but really not do anything very effective and hope that North Korea collapses
of its own weight pretty soon, and just let North Korea go ahead with its
nuclear program. A few months ago there were some hints from the
administration that was kind of gonna be its strategy, that it thought that a
strike was impossible and that negotiation was impossible, so we would just
kind of let North Korea go ahead. Now the third possibility is a military
strike, and I think that momentum is headed very slightly in that direction,
and, you know, it's a gamble because it might work brilliantly in the sense
that North Korea might not respond, or it might work catastrophically with a
new Korean war.

GROSS: How do you think the preparations for war in Iraq is affecting the
Bush administration response to North Korea?

Mr. KRISTOF: I think that it's affecting it in the sense that the top levels
of the US government really can't do things simultaneously. They can't deal
with more than one crisis at the same time. You know, the Pentagon likes to
say that they can fight two wars simultaneously. Maybe it can, but the White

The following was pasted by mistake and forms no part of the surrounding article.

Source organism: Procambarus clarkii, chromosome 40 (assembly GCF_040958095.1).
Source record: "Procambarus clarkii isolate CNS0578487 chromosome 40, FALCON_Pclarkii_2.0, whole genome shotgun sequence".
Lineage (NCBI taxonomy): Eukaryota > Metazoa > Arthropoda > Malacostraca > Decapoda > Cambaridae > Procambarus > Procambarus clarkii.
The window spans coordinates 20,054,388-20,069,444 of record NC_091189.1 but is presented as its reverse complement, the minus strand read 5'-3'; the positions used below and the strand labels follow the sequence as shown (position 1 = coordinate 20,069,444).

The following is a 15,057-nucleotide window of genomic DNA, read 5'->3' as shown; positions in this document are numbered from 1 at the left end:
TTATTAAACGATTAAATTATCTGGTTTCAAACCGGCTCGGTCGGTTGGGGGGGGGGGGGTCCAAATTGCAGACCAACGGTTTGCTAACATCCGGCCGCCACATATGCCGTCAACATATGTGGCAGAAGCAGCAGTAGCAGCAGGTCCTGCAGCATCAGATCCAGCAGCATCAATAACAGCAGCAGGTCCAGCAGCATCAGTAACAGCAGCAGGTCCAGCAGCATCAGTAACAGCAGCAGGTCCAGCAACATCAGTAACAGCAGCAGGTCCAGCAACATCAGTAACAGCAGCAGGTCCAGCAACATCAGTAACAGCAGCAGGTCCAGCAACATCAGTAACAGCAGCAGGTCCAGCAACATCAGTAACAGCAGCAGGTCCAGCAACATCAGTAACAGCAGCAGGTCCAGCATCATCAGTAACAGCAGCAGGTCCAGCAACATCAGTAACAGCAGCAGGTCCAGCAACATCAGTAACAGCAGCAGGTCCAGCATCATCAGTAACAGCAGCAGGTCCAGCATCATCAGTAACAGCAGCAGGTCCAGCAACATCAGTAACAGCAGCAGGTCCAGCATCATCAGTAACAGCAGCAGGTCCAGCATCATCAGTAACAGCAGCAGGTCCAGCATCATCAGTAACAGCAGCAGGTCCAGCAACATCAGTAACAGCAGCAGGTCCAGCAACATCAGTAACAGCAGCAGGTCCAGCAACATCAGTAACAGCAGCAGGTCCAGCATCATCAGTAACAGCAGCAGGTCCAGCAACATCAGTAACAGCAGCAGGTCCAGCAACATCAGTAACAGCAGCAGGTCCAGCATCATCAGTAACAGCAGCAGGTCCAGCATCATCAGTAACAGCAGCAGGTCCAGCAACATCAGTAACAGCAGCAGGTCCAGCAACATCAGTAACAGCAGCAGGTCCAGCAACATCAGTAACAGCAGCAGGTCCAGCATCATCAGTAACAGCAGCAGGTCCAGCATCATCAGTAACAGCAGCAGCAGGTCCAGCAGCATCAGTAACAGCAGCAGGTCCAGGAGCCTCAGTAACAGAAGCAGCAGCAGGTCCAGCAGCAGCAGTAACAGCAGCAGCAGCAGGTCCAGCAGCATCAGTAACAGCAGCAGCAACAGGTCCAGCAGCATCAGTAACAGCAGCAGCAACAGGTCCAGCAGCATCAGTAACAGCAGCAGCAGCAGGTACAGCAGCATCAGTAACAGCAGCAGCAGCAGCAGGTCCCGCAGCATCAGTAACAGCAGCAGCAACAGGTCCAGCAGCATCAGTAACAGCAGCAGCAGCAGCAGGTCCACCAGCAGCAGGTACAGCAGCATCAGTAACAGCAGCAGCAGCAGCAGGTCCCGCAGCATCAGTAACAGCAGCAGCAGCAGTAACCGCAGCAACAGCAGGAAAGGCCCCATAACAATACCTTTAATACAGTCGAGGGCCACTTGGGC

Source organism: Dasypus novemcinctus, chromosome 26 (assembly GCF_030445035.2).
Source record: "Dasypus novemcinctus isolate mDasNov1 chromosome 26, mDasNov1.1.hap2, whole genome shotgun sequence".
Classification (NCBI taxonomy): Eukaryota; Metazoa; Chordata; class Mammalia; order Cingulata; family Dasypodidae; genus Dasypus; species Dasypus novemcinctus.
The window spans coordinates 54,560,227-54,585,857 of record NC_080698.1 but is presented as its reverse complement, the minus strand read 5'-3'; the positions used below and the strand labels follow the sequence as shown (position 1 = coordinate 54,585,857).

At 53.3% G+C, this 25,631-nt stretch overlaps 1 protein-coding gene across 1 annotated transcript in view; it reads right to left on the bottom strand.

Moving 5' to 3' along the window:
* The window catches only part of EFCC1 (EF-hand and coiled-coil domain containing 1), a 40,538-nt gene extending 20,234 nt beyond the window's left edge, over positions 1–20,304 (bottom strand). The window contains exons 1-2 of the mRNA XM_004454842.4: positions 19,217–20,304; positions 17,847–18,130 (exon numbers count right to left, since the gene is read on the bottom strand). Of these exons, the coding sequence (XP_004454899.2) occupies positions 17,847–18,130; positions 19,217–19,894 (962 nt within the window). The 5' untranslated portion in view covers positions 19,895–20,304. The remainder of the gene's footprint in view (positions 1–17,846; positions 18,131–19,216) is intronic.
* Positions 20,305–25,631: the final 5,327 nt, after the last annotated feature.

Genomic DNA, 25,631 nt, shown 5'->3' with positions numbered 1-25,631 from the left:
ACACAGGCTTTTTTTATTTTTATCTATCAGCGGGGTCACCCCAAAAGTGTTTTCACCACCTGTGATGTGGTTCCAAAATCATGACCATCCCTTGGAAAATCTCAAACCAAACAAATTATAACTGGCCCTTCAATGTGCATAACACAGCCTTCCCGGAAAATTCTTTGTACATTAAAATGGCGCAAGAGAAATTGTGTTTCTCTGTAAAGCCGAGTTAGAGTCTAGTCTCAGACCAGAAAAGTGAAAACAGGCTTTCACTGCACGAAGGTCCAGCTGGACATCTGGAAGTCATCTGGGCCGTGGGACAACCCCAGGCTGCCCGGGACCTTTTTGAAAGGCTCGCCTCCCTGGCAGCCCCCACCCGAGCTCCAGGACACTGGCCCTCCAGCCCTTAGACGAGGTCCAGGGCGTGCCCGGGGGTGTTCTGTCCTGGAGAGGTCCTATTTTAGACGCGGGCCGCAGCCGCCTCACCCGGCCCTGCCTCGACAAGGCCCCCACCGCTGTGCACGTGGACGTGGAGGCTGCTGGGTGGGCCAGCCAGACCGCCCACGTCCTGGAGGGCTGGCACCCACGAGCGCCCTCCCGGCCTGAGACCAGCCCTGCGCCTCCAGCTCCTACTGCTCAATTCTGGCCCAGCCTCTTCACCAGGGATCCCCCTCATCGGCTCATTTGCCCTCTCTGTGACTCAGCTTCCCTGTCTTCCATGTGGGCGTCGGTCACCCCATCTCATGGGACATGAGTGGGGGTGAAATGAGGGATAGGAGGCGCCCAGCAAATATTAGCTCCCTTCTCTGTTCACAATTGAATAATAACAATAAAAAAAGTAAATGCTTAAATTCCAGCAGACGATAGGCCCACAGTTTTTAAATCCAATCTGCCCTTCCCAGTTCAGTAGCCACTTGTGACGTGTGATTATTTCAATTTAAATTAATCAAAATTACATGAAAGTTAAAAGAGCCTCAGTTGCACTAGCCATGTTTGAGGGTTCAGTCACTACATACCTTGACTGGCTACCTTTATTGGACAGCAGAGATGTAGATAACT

House can't focus on two major crises at the same time. Yesterday one person
who'd been in government for a long time said, you know, that government can
walk and chew gum at the same time, but it chews very slowly and walks very
slowly. And I think that that's fundamentally the problem, that the cost of
the preparations for Iraq has been that we haven't paid attention to North
Korea. I think the administration really blew it in the fall when they didn't
focus and they thought that North Korea would back down, and in fact, it was
pretty clear to most North Korea experts that North Korea was more likely, if
people weren't paying attention, to just kind of up the ante and make sure
that they were heard. And, indeed, that's what happened.

GROSS: Sometimes it almost sounds like North Korea keeps upping the ante and
saying, `Hey, look, this could be a big war, you know. A million people could
die. Hello. Are you listening?'

Mr. KRISTOF: That's exactly what it is. That's exactly it. Because we cut
off the fuel oil supplies to North Korea, and its economy is very dependent on
that kind of energy. So from North Korea's point of view, the present
situation really isn't a great one, and so it wants to get some kind of a new
major package deal with the US, and that would involve new sources of energy,
it would involve investment, loans, normalization, that kind of thing. And it
has discovered that the way, you know--its leveraged to get that kind of a
deal is to do things that are really dangerous and wacky. And, you know, one
of those was to crank up its nuclear program again, and it did that. I think
the next way it's gonna do that is gonna be to remind us that it has missiles
that can reach a long way, so it's likely to announce that a resumption of its